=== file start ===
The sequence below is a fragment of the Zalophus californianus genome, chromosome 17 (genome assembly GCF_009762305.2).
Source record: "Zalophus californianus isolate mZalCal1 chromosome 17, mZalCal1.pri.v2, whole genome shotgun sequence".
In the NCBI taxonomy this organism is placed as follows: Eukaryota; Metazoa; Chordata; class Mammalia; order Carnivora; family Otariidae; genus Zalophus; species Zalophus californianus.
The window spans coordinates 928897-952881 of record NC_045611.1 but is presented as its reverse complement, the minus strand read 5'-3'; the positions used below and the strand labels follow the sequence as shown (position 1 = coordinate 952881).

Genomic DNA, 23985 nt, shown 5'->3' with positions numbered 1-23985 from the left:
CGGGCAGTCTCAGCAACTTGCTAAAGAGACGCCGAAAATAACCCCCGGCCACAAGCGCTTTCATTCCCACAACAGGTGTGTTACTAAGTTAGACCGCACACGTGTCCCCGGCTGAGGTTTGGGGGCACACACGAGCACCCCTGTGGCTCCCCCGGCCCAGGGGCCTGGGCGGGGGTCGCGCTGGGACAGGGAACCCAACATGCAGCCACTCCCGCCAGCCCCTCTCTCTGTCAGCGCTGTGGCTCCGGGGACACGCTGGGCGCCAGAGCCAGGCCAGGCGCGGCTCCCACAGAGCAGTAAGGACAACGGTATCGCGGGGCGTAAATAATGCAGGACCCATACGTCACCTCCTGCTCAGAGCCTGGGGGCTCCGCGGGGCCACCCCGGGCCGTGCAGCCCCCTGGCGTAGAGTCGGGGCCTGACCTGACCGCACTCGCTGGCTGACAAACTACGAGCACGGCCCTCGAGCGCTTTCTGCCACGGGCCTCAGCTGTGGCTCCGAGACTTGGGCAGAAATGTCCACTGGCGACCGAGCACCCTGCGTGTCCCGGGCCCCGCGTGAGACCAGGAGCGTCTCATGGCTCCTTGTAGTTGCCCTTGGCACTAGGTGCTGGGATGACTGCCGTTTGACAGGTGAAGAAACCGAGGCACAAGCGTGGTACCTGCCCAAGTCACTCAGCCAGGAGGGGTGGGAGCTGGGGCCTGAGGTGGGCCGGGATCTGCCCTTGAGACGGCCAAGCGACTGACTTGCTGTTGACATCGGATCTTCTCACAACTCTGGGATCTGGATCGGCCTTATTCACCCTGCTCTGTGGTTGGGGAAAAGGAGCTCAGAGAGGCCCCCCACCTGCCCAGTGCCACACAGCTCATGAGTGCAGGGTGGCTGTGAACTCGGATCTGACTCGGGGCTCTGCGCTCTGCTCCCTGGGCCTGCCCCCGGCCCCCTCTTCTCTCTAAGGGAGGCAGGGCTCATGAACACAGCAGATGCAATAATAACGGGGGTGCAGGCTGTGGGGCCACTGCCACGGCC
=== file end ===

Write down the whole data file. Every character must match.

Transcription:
The sequence below is a fragment of the Zalophus californianus genome, chromosome 17 (genome assembly GCF_009762305.2).
Source record: "Zalophus californianus isolate mZalCal1 chromosome 17, mZalCal1.pri.v2, whole genome shotgun sequence".
In the NCBI taxonomy this organism is placed as follows: Eukaryota; Metazoa; Chordata; class Mammalia; order Carnivora; family Otariidae; genus Zalophus; species Zalophus californianus.
The window spans coordinates 928897-952881 of record NC_045611.1 but is presented as its reverse complement, the minus strand read 5'-3'; the positions used below and the strand labels follow the sequence as shown (position 1 = coordinate 952881).

Genomic DNA, 23985 nt, shown 5'->3' with positions numbered 1-23985 from the left:
CGGGCAGTCTCAGCAACTTGCTAAAGAGACGCCGAAAATAACCCCCGGCCACAAGCGCTTTCATTCCCACAACAGGTGTGTTACTAAGTTAGACCGCACACGTGTCCCCGGCTGAGGTTTGGGGGCACACACGAGCACCCCTGTGGCTCCCCCGGCCCAGGGGCCTGGGCGGGGGTCGCGCTGGGACAGGGAACCCAACATGCAGCCACTCCCGCCAGCCCCTCTCTCTGTCAGCGCTGTGGCTCCGGGGACACGCTGGGCGCCAGAGCCAGGCCAGGCGCGGCTCCCACAGAGCAGTAAGGACAACGGTATCGCGGGGCGTAAATAATGCAGGACCCATACGTCACCTCCTGCTCAGAGCCTGGGGGCTCCGCGGGGCCACCCCGGGCCGTGCAGCCCCCTGGCGTAGAGTCGGGGCCTGACCTGACCGCACTCGCTGGCTGACAAACTACGAGCACGGCCCTCGAGCGCTTTCTGCCACGGGCCTCAGCTGTGGCTCCGAGACTTGGGCAGAAATGTCCACTGGCGACCGAGCACCCTGCGTGTCCCGGGCCCCGCGTGAGACCAGGAGCGTCTCATGGCTCCTTGTAGTTGCCCTTGGCACTAGGTGCTGGGATGACTGCCGTTTGACAGGTGAAGAAACCGAGGCACAAGCGTGGTACCTGCCCAAGTCACTCAGCCAGGAGGGGTGGGAGCTGGGGCCTGAGGTGGGCCGGGATCTGCCCTTGAGACGGCCAAGCGACTGACTTGCTGTTGACATCGGATCTTCTCACAACTCTGGGATCTGGATCGGCCTTATTCACCCTGCTCTGTGGTTGGGGAAAAGGAGCTCAGAGAGGCCCCCCACCTGCCCAGTGCCACACAGCTCATGAGTGCAGGGTGGCTGTGAACTCGGATCTGACTCGGGGCTCTGCGCTCTGCTCCCTGGGCCTGCCCCCGGCCCCCTCTTCTCTCTAAGGGAGGCAGGGCTCATGAACACAGCAGATGCAATAATAACGGGGGTGCAGGCTGTGGGGCCACTGCCACGGCC